Last night, I attended a screening of Dosed. Dosed documents the story of Adriene, who is addicted to heroin, and her journey to recovery through the use of Psychedelics and psychotherapy.

The documentary is surprisingly honest. It depicts her struggles with addiction and shows some dark moments. The film is an honest, gritty look at the reality of addiction.


There is one scene in particular that stands out for its honest depiction of the reality of addiction. After her first ‘ceremony’ with Iboga, an African root that has some evidence to support its ability to break the physical addiction to opioids. She is lying in bed, and laughing hollowly, explains how she lied about how much heroin she had been doing – admitting to her documentary film friends she grossly understated her use.

This is the reality of addiction. Addicted people will almost always lie about their use. Motivated by shame and guilt, and sometimes an unwillingness to look at the reality of their situation, addicts will lie. Often, they are lying to themselves as well as those that love them the most.

Psychedelics and Recovery

By the end of the film, we see Adriene celebrating 1 year sober from heroin. After several Iboga ceremonies to break the physical addiction, followed by more therapy using psilocybin, the active ingredient in Magic Mushrooms, Adriene fights her way to sobriety and a fulfilling life.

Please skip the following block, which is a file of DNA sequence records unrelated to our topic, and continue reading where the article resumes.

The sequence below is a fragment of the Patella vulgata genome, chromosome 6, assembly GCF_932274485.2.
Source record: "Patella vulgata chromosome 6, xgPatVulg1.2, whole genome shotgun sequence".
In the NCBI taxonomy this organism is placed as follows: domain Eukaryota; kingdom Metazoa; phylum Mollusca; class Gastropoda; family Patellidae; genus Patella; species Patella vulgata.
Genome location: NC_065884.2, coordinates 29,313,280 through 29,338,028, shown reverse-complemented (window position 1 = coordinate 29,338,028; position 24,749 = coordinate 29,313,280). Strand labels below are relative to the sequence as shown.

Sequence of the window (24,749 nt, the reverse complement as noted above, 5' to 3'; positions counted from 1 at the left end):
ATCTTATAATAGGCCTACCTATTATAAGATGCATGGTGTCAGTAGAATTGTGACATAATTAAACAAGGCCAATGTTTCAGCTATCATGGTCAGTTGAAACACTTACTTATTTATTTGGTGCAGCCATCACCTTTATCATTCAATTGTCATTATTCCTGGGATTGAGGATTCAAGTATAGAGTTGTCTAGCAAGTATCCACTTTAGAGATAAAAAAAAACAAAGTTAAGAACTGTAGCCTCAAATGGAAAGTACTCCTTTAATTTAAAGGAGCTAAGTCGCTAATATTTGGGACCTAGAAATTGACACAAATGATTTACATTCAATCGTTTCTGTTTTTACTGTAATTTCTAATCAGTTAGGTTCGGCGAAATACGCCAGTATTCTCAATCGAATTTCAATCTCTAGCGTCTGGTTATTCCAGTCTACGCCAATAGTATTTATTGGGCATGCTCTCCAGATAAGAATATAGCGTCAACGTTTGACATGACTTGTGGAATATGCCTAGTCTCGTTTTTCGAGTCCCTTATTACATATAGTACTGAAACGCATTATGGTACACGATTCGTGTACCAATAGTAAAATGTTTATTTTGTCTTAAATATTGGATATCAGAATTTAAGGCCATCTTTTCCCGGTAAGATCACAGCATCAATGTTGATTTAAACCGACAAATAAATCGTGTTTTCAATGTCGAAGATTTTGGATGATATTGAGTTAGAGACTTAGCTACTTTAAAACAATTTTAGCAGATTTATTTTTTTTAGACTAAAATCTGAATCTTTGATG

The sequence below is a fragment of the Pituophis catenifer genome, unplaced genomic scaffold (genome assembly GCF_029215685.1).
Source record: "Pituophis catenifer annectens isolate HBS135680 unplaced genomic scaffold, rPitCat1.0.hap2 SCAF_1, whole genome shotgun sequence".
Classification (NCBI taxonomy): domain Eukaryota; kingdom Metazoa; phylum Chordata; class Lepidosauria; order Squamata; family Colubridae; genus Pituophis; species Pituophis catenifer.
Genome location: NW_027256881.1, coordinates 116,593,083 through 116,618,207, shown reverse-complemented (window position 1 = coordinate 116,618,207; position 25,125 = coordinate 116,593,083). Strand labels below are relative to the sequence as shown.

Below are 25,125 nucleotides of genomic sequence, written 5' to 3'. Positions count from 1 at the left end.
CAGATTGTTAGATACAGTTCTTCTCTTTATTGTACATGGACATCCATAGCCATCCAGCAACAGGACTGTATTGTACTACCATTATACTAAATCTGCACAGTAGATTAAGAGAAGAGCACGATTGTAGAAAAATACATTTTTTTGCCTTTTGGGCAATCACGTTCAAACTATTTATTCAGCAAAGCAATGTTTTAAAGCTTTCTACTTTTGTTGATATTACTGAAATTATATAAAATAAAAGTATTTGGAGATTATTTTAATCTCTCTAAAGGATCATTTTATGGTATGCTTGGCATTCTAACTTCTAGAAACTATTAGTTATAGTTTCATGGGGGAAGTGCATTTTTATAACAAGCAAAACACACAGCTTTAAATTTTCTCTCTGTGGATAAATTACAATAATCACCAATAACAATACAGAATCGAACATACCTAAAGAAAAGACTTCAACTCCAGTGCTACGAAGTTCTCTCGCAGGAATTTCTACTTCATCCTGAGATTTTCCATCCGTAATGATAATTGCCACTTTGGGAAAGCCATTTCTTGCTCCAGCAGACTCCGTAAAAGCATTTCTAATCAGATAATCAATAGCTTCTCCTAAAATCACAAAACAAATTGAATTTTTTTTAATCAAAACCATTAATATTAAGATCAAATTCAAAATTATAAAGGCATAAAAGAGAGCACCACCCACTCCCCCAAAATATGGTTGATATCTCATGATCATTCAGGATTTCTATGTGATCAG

There is some early evidence that suggests some efficacy for the use of psychedelics in a therapeutic setting to treat depression, anxiety, and addiction. I cannot stress enough the phrase ‘in a therapeutic setting’.

To me, this documentary highlights the importance of regulation and a thoughtful plan for implementing this new approach. Psychedelics are serious drugs and need to be administered properly, legally, and with thoughtful attendance to the potential harm as well as the potential good.

Energy Therapy Alternative

I believe that although the future of our field might include the thoughtful and careful use of psychedelics in psychotherapy, for now, there are other options for recovery and healing.

Addiction is a disease of trauma – and it is not incurable. When we have the courage to look at and work through our past, we are freed up to live joyful and connected lives. Trauma therapy, especially the use of Energy Psychology to clear away the wreckage of the past with those who have suffered from addiction is a much easier, gentler way to recover from past trauma and to create new options free from addiction.